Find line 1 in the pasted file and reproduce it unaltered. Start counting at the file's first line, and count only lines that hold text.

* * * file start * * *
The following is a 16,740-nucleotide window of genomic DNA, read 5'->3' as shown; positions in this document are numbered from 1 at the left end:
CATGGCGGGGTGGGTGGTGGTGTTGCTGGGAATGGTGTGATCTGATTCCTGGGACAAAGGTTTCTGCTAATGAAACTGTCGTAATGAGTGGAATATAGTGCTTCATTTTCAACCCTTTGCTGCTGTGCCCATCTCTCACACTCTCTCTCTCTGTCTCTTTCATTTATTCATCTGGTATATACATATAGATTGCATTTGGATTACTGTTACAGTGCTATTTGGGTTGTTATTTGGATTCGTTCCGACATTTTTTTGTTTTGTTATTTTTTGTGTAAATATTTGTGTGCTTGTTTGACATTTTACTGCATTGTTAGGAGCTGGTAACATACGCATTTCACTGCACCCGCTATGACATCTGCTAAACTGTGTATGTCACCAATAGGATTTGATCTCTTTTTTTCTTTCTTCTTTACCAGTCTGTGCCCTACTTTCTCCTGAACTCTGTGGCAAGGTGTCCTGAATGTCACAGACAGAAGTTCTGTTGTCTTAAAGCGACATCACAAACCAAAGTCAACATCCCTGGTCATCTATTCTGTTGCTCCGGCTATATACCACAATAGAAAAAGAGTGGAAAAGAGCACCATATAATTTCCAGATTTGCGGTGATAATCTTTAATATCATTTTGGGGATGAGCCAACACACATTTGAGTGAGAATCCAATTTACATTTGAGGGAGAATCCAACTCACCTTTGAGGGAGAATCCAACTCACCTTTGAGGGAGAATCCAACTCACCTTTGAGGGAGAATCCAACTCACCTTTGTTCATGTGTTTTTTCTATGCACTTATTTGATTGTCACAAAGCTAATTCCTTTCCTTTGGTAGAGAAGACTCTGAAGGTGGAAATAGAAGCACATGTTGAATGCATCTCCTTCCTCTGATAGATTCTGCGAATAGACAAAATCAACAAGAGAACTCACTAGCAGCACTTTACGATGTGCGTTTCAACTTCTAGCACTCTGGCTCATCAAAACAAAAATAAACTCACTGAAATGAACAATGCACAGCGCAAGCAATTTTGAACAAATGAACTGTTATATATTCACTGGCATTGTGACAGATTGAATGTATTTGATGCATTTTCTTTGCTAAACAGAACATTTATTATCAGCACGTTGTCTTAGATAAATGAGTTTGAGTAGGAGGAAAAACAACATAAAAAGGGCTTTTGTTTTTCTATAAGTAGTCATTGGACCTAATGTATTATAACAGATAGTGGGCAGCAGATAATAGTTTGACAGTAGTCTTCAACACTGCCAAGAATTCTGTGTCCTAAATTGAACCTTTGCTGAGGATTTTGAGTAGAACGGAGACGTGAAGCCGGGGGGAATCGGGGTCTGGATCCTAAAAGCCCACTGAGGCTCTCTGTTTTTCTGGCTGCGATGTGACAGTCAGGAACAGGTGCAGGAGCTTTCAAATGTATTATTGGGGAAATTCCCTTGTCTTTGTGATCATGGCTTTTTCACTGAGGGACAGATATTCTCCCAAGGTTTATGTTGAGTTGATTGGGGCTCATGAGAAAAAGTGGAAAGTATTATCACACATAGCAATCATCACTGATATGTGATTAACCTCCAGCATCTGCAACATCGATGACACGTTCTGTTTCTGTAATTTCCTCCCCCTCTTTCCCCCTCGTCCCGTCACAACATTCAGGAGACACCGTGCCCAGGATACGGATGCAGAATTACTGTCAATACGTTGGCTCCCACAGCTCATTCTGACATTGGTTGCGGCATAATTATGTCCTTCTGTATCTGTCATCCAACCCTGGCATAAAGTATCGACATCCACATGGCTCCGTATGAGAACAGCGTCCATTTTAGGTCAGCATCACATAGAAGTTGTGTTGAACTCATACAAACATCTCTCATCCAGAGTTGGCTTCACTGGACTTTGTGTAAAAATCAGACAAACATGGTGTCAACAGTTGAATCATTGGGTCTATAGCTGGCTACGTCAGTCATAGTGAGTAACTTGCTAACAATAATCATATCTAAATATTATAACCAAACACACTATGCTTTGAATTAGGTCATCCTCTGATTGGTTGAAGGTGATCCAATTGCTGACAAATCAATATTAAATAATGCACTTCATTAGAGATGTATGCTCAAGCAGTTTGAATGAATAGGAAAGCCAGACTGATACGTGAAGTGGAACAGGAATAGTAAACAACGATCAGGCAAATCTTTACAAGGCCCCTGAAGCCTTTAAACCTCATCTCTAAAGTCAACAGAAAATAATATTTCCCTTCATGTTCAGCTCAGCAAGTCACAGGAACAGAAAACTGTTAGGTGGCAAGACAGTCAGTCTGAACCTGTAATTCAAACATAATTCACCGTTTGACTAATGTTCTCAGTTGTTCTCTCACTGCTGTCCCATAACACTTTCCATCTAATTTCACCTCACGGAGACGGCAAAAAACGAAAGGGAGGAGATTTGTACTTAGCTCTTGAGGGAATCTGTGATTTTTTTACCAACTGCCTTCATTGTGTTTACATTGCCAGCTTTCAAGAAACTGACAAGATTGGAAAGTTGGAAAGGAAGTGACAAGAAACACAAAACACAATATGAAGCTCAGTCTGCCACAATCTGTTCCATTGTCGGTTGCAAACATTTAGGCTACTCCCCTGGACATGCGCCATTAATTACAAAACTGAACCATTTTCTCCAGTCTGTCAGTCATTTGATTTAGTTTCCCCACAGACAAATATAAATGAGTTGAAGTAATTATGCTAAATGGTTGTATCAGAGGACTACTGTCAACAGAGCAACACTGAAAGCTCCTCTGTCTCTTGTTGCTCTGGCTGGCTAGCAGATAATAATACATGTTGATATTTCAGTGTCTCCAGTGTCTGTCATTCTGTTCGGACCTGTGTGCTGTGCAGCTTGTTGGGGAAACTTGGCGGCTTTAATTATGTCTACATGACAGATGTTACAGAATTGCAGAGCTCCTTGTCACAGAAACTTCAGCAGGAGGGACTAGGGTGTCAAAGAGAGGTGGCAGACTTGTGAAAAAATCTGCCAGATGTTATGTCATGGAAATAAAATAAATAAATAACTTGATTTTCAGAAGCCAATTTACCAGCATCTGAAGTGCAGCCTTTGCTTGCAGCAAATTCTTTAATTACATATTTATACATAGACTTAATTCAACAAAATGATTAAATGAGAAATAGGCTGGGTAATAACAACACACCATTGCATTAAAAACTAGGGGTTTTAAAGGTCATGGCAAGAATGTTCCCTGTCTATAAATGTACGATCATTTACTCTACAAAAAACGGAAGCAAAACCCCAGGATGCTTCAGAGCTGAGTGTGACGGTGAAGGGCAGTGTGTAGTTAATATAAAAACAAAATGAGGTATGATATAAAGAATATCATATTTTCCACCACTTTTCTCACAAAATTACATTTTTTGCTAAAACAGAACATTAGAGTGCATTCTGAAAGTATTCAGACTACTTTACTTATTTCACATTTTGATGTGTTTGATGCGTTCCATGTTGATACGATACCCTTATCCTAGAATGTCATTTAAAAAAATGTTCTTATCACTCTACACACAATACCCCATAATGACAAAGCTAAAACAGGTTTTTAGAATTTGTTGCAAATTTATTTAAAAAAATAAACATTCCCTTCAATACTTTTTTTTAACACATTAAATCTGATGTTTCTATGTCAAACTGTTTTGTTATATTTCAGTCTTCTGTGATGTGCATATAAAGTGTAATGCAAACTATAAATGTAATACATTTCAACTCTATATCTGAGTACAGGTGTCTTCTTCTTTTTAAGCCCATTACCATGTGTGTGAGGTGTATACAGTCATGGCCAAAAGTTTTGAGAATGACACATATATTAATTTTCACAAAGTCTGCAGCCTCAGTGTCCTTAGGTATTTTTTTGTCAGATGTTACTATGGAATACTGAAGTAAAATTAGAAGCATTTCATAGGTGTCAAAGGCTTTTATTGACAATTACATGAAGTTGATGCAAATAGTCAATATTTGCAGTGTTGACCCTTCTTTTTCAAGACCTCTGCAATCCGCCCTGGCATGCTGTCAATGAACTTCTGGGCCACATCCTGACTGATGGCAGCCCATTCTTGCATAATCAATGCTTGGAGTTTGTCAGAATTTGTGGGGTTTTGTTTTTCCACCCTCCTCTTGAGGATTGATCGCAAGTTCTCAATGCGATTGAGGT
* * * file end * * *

The following is a 16,740-nucleotide window of genomic DNA, read 5'->3' as shown; positions in this document are numbered from 1 at the left end: